Myanmar Residents Cross Border for Health Care

Myanmar Residents Cross Border for Health Care


It’s 2 p.m. and the umpteenth baby
of the day is on the way. Staff at the Mae Tao Clinic in northern Thailand,
near the Myanmar border, get little rest. Twenty-eight-year-old Moe Win risked everything crossing
from Myanmar to reach the clinic to give birth. Like thousands of other ethnic minorities,
she and her husband, Thai Zin, couldn’t afford hospital care in Myanmar. The clinic accepts everyone who comes here
to give birth and covers all the costs. In Burma, unless you have money,
you can’t get good care if you are pregnant. Poor people are discriminated. Compared to here, the people are so
oppressed by the government. It’s coming out. Is it finished? It’s a girl. The birth brings relief, but the girl’s parents will
never forget their long journey to get here, even crossing a river by inner tube to cut time. When we arrived in Thailand, we had to wait for a
public taxi pick-up and it was pouring rain. The long journey was really tough
because my wife was in a lot of pain. Newborns are poked and protected
from scores of diseases. Babies at the Mae Tao Clinic have a much
better chance of surviving than those born in Myanmar,
where one in 10 die in childbirth. When the clinic opened its doors in 1988,
it was housed in an old barn. Its founder, Dr. Cynthia Maung, a Myanmar refugee,
was treating hundreds fleeing a military crackdown on democracy activists that claimed 3,000 lives.
Today, the clinic is a village. Its five doctors and 120 medical staff
care for 150,000 Myanmar refugees every year. Aside from the maternity ward, the clinic has
a pediatric unit, laboratory, blood bank, eye-care facility and space for 100 patients. The clinic receives U.S.$2 million to U.S.$3 million
a year from governments, private donors and NGOs, but the global economic crisis has shrunk funding. Although the clinic has 10 to 20 percent more cases
every year, it has yet to turn anyone away. When the Myanmar army drove her family off their land,
this woman, who asked to remain anonymous, escaped to the Mae Tao Clinic to have her baby. Doctors discovered her daughter has leukemia,
and they are doing what they can to treat her. The doctors and nurses here are very
compassionate, not like in Myanmar. It’s totally different.
The nurses come to check on me very often. Australian Nikki Wongdoo is one of three
Western doctors at the clinic. Does he have pain? Does it hurt? Wow, his liver is big, isn’t it? The boy has thalassemia, a genetic blood disorder
that exhausts him and leaves his belly swollen. He has regular blood transfusions, but
is still at risk of possible heart failure. So we’re going to keep transfusing another unit
tomorrow, and try to get up to hemoglobin seven. When you’re seeing patients one-on-one,
you do as much as you can, and, if you’re always busy, you can never finish
all of the work that you want to in one day. But if you become too overwhelmed, then I think
you’re probably not as effective as you could be. So you’ve got to just accept that there’s probably a
greater demand than what you can necessarily fulfill. Many of the clinic’s medics are also refugees from Myanmar.
Thai authorities allow them to stay inside the clinic. But like most patients, if they step outdoors,
they can easily be arrested and deported. You have to take a rest and the medicine will work. Some of the sickest patients are sent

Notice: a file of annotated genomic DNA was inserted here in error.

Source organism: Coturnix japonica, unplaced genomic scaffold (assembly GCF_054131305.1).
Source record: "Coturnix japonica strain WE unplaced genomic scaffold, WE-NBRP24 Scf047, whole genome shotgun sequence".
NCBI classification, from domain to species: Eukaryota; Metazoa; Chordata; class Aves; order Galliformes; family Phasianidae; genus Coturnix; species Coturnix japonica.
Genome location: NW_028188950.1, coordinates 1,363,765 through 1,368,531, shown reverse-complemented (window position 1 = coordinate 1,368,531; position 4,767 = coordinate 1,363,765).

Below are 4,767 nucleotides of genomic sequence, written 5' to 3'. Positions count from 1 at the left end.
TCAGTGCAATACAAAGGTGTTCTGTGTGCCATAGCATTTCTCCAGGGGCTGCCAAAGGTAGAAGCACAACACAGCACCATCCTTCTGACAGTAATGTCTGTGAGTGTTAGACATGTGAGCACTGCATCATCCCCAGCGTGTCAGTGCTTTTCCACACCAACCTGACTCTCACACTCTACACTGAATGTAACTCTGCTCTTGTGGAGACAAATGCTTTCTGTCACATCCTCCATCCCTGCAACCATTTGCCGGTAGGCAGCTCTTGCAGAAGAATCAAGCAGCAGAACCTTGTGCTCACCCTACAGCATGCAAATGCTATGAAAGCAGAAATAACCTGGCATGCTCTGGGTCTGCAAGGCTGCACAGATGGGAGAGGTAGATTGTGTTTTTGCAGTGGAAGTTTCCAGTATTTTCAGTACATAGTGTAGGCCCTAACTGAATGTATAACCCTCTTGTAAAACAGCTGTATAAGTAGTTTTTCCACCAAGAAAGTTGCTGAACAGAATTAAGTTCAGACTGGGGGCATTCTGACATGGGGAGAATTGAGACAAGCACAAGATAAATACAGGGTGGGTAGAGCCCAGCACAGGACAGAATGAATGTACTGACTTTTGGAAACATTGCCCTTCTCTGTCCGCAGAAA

to better-equipped Thai hospitals. Under a national health scheme, Thais
pay less than U.S.$1 for health care. Myanmar refugees have to pay the full cost of treatment,
although some non-profits offer to help with the bills. Two hour’s drive from the clinic, dozens of orphans are
building their future homes in a refugee camp. They are some of thousands of minority Karen forced to flee a
recent military assault by Myanmar forces in their homeland. Weeks ago, Ji Ji stepped on landmine in Myanmar’s Karen state.
Desperate for care, he crossed into Thailand. In efforts to reach more refugees like Ji Ji, the clinic
has trained a team of backpack medics. They go to nearby refugee camps, but also venture into the Myanmar jungle,
carrying medicine to treat injured villagers fleeing the conflict. Now he says he can start planning for the future. You have to keep it bandaged
because it isn’t fully healed yet. My leg is just hanging. You have to keep it bandaged longer. It’s not all healed yet. The wound isn’t all better. You have to
keep it bandaged. It’s not all better. Without proper care, Ji Ji’s wound could have gotten
even more infected and led to more complications. Now he says he can start planning for the future. Since it is the rainy season, whenever
I walk, I worry about falling down. If I had an artificial leg, it would be
a lot easier for me to walk. He says he hopes to find an aid agency
that can help get him a new leg. Karen women who fled Myanmar and now live at the
refugee camp have lost nearly everything. Weaving is a remnant from their former lives. Until they can
return home, they will keep the tradition going. But the refugees’ lives are tough and their futures uncertain. After more than 20 years heading the clinic, its founder,
Dr. Cynthia Maung, sees no end to her work. She says the clinic must keep running
as long as the army controls Myanmar. It is urgently needed to take responsibility
to prevent further damage. Just not only the responsibility
of the Burmese people. I think the people all over the world,
responsibility to protect the human dignity and to promote human rights in Burma. For thousands caught in the midst of the
conflict, the Mae Tao Clinic and its staff bring an amount of relief that’s hard to measure.

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